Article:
This past week’s canonization of some new saints in Rome points out the Christian command to love and witness to the kerygmatic claim that “Jesus is Lord.” Each of them models how to live a radical life of discipleship in a distinct way.
First, the Martyrs of Otranto. Our era is not the first to be complicated by “the culture wars.” In fact, though there are many obvious exceptions, we have largely made great strides in living amicably among different ideologies in our pluralistic world. There is at least a concerted effort with the mainstream strands of the monotheistic traditions of Christianity, Judaism and Islam to co-exist peaceably today, and to foster relationships with all people of good will.
It is clearly evident that Pope Francis supports this effort and wants greater openness and dialogue, especially with the burgeoning explosion of Islamic believers migrating westward and northward into Europe. Yet, he canonized the more than 800 residents of Otranto, in Puglia, the heel of Italy’s “boot,” this week, not for opposing Islam per se, but for being willing to shed their blood as martyrs (literally “witnesses”) for the name of Christ in the 1400s.
We heard about St. Stephen, the first martyr, in the Sunday readings recently. Otranto’s residents may be able to teach us also to echo Steven’s final words from that reading, “Lord do not hold this sin against them” (Acts 7:60). He was killed by inter-religious intolerance, by the way, at the order of the violent and hateful criminal who would eventually become known to us as St. Paul. Powerful to keep in mind that no one is beyond redemption.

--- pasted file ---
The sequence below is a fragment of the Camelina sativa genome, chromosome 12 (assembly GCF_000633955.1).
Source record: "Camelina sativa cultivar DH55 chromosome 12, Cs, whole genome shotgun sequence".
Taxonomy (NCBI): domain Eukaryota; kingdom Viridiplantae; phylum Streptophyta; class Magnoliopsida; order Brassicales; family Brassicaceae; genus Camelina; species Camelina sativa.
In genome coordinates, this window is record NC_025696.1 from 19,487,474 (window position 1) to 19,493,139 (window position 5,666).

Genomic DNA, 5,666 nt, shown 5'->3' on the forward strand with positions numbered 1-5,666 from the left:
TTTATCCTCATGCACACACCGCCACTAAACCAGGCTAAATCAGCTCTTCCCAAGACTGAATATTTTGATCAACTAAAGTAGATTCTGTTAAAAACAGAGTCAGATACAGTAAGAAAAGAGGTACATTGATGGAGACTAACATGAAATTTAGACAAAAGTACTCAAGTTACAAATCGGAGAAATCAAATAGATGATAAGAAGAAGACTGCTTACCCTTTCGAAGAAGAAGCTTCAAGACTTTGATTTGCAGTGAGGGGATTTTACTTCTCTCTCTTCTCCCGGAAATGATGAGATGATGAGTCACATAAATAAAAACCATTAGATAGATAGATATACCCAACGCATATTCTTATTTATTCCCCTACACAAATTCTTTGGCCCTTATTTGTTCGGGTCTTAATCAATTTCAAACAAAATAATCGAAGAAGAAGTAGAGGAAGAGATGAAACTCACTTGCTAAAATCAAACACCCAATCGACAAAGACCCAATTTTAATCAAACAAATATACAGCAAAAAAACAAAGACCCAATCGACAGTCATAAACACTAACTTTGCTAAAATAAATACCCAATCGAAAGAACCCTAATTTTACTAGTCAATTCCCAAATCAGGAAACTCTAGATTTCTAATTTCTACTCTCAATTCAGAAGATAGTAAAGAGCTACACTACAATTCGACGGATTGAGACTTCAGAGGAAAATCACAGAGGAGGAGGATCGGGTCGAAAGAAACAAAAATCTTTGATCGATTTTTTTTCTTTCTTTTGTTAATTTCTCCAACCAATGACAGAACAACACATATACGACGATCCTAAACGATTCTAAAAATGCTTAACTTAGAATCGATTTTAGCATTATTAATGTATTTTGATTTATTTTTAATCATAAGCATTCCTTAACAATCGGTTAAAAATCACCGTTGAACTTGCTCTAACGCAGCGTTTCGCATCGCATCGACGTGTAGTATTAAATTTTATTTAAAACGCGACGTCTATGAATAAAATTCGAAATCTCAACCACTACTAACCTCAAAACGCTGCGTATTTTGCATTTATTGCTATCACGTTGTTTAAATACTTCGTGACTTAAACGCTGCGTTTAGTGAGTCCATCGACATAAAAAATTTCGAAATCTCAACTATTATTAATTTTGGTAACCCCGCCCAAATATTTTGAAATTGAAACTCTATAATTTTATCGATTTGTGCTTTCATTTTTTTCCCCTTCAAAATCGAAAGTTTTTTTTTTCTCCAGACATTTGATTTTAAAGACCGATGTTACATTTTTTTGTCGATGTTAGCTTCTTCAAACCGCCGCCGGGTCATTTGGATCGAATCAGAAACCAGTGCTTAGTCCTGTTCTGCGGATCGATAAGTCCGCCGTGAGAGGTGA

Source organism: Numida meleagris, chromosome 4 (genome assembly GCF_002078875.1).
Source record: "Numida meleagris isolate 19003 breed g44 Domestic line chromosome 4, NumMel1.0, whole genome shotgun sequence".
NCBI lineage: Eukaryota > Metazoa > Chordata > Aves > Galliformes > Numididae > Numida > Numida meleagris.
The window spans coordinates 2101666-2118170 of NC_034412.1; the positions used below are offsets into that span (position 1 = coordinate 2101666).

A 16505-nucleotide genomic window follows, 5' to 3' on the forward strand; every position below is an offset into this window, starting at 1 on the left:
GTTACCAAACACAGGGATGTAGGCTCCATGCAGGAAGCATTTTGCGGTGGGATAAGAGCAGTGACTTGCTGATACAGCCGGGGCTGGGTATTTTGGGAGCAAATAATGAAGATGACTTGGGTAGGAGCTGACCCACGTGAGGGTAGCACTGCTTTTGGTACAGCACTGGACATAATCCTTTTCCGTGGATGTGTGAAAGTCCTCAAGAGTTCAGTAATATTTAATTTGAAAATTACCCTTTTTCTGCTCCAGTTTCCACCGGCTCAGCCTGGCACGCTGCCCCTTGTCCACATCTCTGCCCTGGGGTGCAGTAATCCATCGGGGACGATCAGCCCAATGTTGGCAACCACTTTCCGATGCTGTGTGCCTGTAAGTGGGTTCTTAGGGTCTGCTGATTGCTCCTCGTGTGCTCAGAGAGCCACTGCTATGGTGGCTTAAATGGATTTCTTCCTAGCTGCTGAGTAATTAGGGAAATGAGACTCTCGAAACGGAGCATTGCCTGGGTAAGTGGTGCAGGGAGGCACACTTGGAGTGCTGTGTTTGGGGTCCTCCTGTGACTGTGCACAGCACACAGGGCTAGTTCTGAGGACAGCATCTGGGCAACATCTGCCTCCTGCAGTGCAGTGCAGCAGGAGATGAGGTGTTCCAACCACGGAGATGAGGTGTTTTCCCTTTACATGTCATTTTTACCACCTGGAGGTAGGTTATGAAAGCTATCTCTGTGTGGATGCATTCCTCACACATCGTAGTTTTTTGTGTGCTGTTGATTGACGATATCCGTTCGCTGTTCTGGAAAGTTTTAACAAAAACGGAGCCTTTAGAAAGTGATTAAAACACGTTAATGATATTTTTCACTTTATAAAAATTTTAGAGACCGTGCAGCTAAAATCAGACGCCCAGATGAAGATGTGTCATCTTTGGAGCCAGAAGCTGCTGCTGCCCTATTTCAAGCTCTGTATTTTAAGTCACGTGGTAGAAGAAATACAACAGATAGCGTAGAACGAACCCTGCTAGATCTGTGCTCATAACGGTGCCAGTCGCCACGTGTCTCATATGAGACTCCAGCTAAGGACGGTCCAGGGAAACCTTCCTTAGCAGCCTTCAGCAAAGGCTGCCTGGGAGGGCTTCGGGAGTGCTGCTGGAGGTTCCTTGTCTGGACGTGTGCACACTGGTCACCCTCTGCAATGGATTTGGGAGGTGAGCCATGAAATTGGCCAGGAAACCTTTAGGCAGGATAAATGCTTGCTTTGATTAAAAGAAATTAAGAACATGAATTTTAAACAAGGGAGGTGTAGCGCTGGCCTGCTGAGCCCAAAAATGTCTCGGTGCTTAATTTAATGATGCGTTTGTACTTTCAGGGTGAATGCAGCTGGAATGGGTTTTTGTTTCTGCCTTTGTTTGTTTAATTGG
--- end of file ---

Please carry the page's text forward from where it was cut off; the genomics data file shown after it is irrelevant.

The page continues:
The other two saints canonized were Latin Americans, a Colombian named Laura of St. Catherine of Siena Montoya y Upegui, and a Mexican named Maria Guadalupe Garcia Zavala, more commonly referred to as Mother Lupita. In countries racked by poverty, corruption, and drug trafficking, with which our South American pope is all too familiar, these women teach us how to care for the weakest of society, in the mold of St. Francis who instructs us to “preach the Gospel always, and use words if necessary.”
Like Blessed Teresa of Calcutta and so many before and since, these women loved without liking those whom they served. Let me clarify — I do not mean to say that they necessarily secretly disliked anyone or held distasteful grudges toward them. But they emulated Christ’s broad and genuine other-centered love, which is in theological terms agapic (charitable and altruistic) and kenotic (self-emptying). You cannot like someone you barely know or have never previously met, but you can “love” them as did the Good Samaritan, who cared for the beaten Jew who hated him.
These women through their actions say not “This person is nice/kind/attractive/magnetic/likes me so therefore I should do right by them.” But rather “I love and care for you in your weakness because you are a Temple of the Holy Spirit and an image of God, my heart’s origin and deepest longing. You can be sinful and dirty and mean to me and violent and without proper authorization, and yet I care for you at the command of my Lord Jesus, the author of Life whom hatred has unsuccessfully tried to put death.” A radical vision of discipleship that can continue to challenge us and give us food for thought.
Michael M. Canaris is an administrator at Fairfield University’s Center for Faith and Public Life and is on the faculty for the Department of Philosophy, Theology, and Religious Studies at Sacred Heart University.